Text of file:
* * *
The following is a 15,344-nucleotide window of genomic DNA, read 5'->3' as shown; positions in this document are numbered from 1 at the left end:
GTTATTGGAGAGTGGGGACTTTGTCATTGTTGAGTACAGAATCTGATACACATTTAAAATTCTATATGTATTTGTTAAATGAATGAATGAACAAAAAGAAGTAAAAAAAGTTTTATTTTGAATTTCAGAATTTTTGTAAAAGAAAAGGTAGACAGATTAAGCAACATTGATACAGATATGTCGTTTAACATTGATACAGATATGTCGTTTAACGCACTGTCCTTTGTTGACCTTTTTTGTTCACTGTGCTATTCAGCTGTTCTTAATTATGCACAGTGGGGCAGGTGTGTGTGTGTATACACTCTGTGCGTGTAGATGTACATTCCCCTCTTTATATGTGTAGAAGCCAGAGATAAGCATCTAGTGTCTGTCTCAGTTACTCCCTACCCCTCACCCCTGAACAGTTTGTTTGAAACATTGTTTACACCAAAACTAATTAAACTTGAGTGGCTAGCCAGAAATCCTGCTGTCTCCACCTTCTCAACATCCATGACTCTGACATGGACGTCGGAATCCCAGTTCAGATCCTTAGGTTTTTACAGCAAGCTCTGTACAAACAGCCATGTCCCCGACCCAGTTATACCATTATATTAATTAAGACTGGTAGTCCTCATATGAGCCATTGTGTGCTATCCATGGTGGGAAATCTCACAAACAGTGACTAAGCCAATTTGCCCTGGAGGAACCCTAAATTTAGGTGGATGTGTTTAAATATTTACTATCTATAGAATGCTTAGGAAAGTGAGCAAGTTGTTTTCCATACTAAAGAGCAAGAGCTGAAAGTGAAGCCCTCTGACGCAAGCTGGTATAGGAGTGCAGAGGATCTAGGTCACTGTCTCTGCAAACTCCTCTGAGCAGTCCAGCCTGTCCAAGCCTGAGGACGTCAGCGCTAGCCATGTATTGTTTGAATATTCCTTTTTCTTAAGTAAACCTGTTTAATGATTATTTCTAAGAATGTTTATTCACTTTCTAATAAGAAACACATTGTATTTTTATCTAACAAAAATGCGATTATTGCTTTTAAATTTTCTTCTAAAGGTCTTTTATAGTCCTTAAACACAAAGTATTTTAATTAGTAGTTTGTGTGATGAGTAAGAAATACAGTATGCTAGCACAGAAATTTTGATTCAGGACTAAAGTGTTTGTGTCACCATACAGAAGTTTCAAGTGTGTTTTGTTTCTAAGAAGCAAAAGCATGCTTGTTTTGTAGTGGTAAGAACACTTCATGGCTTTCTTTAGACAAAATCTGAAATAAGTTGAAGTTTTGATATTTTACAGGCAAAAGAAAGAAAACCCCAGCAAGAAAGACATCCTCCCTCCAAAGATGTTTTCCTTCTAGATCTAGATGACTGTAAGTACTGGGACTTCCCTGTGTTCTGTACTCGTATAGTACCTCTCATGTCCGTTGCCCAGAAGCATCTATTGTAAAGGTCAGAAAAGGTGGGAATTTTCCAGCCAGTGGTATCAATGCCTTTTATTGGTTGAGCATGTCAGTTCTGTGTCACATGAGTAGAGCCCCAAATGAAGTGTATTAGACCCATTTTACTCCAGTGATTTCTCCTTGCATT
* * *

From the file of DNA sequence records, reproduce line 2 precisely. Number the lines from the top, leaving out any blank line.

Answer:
GTTATTGGAGAGTGGGGACTTTGTCATTGTTGAGTACAGAATCTGATACACATTTAAAATTCTATATGTATTTGTTAAATGAATGAATGAACAAAAAGAAGTAAAAAAAGTTTTATTTTGAATTTCAGAATTTTTGTAAAAGAAAAGGTAGACAGATTAAGCAACATTGATACAGATATGTCGTTTAACATTGATACAGATATGTCGTTTAACGCACTGTCCTTTGTTGACCTTTTTTGTTCACTGTGCTATTCAGCTGTTCTTAATTATGCACAGTGGGGCAGGTGTGTGTGTGTATACACTCTGTGCGTGTAGATGTACATTCCCCTCTTTATATGTGTAGAAGCCAGAGATAAGCATCTAGTGTCTGTCTCAGTTACTCCCTACCCCTCACCCCTGAACAGTTTGTTTGAAACATTGTTTACACCAAAACTAATTAAACTTGAGTGGCTAGCCAGAAATCCTGCTGTCTCCACCTTCTCAACATCCATGACTCTGACATGGACGTCGGAATCCCAGTTCAGATCCTTAGGTTTTTACAGCAAGCTCTGTACAAACAGCCATGTCCCCGACCCAGTTATACCATTATATTAATTAAGACTGGTAGTCCTCATATGAGCCATTGTGTGCTATCCATGGTGGGAAATCTCACAAACAGTGACTAAGCCAATTTGCCCTGGAGGAACCCTAAATTTAGGTGGATGTGTTTAAATATTTACTATCTATAGAATGCTTAGGAAAGTGAGCAAGTTGTTTTCCATACTAAAGAGCAAGAGCTGAAAGTGAAGCCCTCTGACGCAAGCTGGTATAGGAGTGCAGAGGATCTAGGTCACTGTCTCTGCAAACTCCTCTGAGCAGTCCAGCCTGTCCAAGCCTGAGGACGTCAGCGCTAGCCATGTATTGTTTGAATATTCCTTTTTCTTAAGTAAACCTGTTTAATGATTATTTCTAAGAATGTTTATTCACTTTCTAATAAGAAACACATTGTATTTTTATCTAACAAAAATGCGATTATTGCTTTTAAATTTTCTTCTAAAGGTCTTTTATAGTCCTTAAACACAAAGTATTTTAATTAGTAGTTTGTGTGATGAGTAAGAAATACAGTATGCTAGCACAGAAATTTTGATTCAGGACTAAAGTGTTTGTGTCACCATACAGAAGTTTCAAGTGTGTTTTGTTTCTAAGAAGCAAAAGCATGCTTGTTTTGTAGTGGTAAGAACACTTCATGGCTTTCTTTAGACAAAATCTGAAATAAGTTGAAGTTTTGATATTTTACAGGCAAAAGAAAGAAAACCCCAGCAAGAAAGACATCCTCCCTCCAAAGATGTTTTCCTTCTAGATCTAGATGACTGTAAGTACTGGGACTTCCCTGTGTTCTGTACTCGTATAGTACCTCTCATGTCCGTTGCCCAGAAGCATCTATTGTAAAGGTCAGAAAAGGTGGGAATTTTCCAGCCAGTGGTATCAATGCCTTTTATTGGTTGAGCATGTCAGTTCTGTGTCACATGAGTAGAGCCCCAAATGAAGTGTATTAGACCCATTTTACTCCAGTGATTTCTCCTTGCATT